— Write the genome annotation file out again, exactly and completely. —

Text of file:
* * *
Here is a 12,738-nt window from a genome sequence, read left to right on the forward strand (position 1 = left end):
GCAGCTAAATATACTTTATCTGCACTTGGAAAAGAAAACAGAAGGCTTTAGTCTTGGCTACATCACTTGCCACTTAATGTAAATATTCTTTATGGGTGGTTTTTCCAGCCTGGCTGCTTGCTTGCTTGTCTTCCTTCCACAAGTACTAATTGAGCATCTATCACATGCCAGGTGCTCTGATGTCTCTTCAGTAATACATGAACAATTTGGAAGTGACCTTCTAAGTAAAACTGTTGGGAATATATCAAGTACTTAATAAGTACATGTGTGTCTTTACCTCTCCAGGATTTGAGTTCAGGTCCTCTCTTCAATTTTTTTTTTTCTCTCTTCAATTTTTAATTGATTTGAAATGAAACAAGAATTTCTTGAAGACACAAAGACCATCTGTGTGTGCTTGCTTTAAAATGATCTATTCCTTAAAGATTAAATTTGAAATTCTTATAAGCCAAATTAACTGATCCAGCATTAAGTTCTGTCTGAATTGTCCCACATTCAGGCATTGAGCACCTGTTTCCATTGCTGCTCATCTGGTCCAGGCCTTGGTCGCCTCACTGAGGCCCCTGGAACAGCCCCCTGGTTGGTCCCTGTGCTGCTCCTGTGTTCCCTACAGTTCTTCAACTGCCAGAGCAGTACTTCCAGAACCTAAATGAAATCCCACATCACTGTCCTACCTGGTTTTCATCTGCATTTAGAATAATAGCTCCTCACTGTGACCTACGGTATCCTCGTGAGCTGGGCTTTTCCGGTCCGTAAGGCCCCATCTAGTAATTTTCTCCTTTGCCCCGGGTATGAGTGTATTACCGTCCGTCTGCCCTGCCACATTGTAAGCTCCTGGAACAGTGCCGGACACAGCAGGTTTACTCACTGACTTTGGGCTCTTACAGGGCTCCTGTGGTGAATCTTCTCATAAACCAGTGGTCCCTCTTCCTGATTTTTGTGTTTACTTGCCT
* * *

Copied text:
Here is a 12,738-nt window from a genome sequence, read left to right on the forward strand (position 1 = left end):
GCAGCTAAATATACTTTATCTGCACTTGGAAAAGAAAACAGAAGGCTTTAGTCTTGGCTACATCACTTGCCACTTAATGTAAATATTCTTTATGGGTGGTTTTTCCAGCCTGGCTGCTTGCTTGCTTGTCTTCCTTCCACAAGTACTAATTGAGCATCTATCACATGCCAGGTGCTCTGATGTCTCTTCAGTAATACATGAACAATTTGGAAGTGACCTTCTAAGTAAAACTGTTGGGAATATATCAAGTACTTAATAAGTACATGTGTGTCTTTACCTCTCCAGGATTTGAGTTCAGGTCCTCTCTTCAATTTTTTTTTTTCTCTCTTCAATTTTTAATTGATTTGAAATGAAACAAGAATTTCTTGAAGACACAAAGACCATCTGTGTGTGCTTGCTTTAAAATGATCTATTCCTTAAAGATTAAATTTGAAATTCTTATAAGCCAAATTAACTGATCCAGCATTAAGTTCTGTCTGAATTGTCCCACATTCAGGCATTGAGCACCTGTTTCCATTGCTGCTCATCTGGTCCAGGCCTTGGTCGCCTCACTGAGGCCCCTGGAACAGCCCCCTGGTTGGTCCCTGTGCTGCTCCTGTGTTCCCTACAGTTCTTCAACTGCCAGAGCAGTACTTCCAGAACCTAAATGAAATCCCACATCACTGTCCTACCTGGTTTTCATCTGCATTTAGAATAATAGCTCCTCACTGTGACCTACGGTATCCTCGTGAGCTGGGCTTTTCCGGTCCGTAAGGCCCCATCTAGTAATTTTCTCCTTTGCCCCGGGTATGAGTGTATTACCGTCCGTCTGCCCTGCCACATTGTAAGCTCCTGGAACAGTGCCGGACACAGCAGGTTTACTCACTGACTTTGGGCTCTTACAGGGCTCCTGTGGTGAATCTTCTCATAAACCAGTGGTCCCTCTTCCTGATTTTTGTGTTTACTTGCCT